How can a church in a secular setting work toward a culture where discussing God’s wrath and substitutionary atonement isn’t frowned upon but celebrated?
In our personal evangelism, to what degree should we explain PSA as we seek to make sense of the bloody cross, the vanguard of our Christian gospel?
Did Jesus himself understand his death as a penal substitutionary atonement? Or did later New Testament authors make it up?
Consider recommending these five books on this precious doctrine to your people.
What exactly does “penal substitution” mean?
From the bruised heel of Genesis 3:15 to the reigning lamb of Revelation 22:1, the Bible is a redemptive story of a crucified messiah who brings the kingdom through his atoning death on the cross.
Penal substitution implies efficacious redemption.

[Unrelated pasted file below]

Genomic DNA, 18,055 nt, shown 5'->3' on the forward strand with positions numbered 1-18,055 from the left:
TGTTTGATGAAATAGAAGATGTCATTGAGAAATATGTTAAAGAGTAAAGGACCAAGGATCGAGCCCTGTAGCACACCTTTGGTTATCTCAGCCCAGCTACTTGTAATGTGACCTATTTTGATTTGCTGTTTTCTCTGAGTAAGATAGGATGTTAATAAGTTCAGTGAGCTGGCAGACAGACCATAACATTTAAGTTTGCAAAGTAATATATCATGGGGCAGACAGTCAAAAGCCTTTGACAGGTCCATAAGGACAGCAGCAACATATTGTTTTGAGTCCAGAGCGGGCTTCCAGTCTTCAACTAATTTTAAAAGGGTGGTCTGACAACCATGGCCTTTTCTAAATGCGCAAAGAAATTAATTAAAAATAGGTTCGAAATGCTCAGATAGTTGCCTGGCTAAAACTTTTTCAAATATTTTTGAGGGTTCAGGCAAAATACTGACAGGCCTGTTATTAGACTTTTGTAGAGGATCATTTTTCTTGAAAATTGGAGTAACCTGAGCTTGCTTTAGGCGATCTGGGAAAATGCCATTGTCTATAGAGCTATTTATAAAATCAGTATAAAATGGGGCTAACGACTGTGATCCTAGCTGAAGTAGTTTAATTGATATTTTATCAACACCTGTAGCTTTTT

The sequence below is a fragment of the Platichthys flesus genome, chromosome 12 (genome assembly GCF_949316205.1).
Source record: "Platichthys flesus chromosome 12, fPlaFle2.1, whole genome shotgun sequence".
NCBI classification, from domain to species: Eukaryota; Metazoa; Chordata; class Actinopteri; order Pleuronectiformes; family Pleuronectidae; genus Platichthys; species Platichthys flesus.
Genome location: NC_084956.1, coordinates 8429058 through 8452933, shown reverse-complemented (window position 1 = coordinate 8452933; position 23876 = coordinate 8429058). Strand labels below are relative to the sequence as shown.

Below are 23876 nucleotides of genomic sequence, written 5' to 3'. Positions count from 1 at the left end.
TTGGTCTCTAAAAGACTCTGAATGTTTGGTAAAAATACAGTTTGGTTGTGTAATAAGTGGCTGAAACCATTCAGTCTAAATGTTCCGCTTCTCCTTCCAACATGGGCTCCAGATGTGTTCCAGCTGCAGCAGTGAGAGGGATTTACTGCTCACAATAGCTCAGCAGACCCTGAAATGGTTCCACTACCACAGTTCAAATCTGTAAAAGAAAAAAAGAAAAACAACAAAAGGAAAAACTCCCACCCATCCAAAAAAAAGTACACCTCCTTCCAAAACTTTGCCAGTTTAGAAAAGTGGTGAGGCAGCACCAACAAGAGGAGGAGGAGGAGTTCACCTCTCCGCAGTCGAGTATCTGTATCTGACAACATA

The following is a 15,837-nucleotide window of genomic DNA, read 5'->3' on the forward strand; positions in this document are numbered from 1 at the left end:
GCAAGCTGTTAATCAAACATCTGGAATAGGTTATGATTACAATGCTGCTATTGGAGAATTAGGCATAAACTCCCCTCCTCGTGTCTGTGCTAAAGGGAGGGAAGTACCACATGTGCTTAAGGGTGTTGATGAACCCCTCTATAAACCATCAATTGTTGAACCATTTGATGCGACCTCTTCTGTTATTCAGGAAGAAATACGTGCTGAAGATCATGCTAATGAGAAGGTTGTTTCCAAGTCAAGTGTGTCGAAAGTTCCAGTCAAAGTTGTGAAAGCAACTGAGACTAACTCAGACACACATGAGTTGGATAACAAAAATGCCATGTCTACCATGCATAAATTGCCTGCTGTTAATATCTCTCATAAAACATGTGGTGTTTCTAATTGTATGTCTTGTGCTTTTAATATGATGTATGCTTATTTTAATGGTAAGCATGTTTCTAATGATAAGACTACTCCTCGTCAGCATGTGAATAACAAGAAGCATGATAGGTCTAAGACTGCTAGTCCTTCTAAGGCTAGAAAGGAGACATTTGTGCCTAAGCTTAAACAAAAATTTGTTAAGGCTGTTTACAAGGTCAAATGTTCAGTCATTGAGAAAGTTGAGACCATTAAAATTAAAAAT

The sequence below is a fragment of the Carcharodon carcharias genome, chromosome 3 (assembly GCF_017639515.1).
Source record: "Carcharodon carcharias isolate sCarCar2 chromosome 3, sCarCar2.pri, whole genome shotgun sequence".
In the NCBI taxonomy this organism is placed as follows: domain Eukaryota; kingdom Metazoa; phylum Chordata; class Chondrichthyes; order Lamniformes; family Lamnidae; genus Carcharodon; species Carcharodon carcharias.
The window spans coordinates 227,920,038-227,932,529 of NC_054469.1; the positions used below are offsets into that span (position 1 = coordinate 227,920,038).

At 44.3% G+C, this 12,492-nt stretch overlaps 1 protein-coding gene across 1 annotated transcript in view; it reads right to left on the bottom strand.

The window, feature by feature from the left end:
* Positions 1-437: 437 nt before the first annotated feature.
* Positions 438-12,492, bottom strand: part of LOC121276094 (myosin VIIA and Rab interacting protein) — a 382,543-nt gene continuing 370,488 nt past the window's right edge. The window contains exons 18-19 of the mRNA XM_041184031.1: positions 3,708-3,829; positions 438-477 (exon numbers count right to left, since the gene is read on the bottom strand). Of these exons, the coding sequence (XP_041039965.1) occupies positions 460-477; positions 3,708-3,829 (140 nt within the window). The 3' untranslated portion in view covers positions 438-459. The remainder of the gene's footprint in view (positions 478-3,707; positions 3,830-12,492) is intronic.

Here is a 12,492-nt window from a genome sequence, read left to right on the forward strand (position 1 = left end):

Penal substitution best accounts for why the divine Son had to die, and why he alone saves.
Did the church fathers also hold to the doctrine of penal substitution? The answer is yes and no.
It is only in viewing Christ as our penal substitute that we truly understand the depth of God’s holy love for us, the horrendous nature of our sin before God, and the glory of our substitute—Jesus Christ our Lord.
Penal substitution offers a helpful corrective to those living in an honor-shame culture, and helps them rightly understand their status before God and what God has done for sinners in Jesus Christ.
How do we preach the cross without communicating some kind of rupture in the Trinity?
At the root of every caricature of penal substitutionary atonement is a distorted doctrine of God.
Some professing Christians don’t know what it means when we say “Jesus died for you.” Pulpits are to blame for this serious confusion.
Christ in his death and resurrection is the beating heart of the gospel. So preach penal substitutionary atonement in all its range and richness.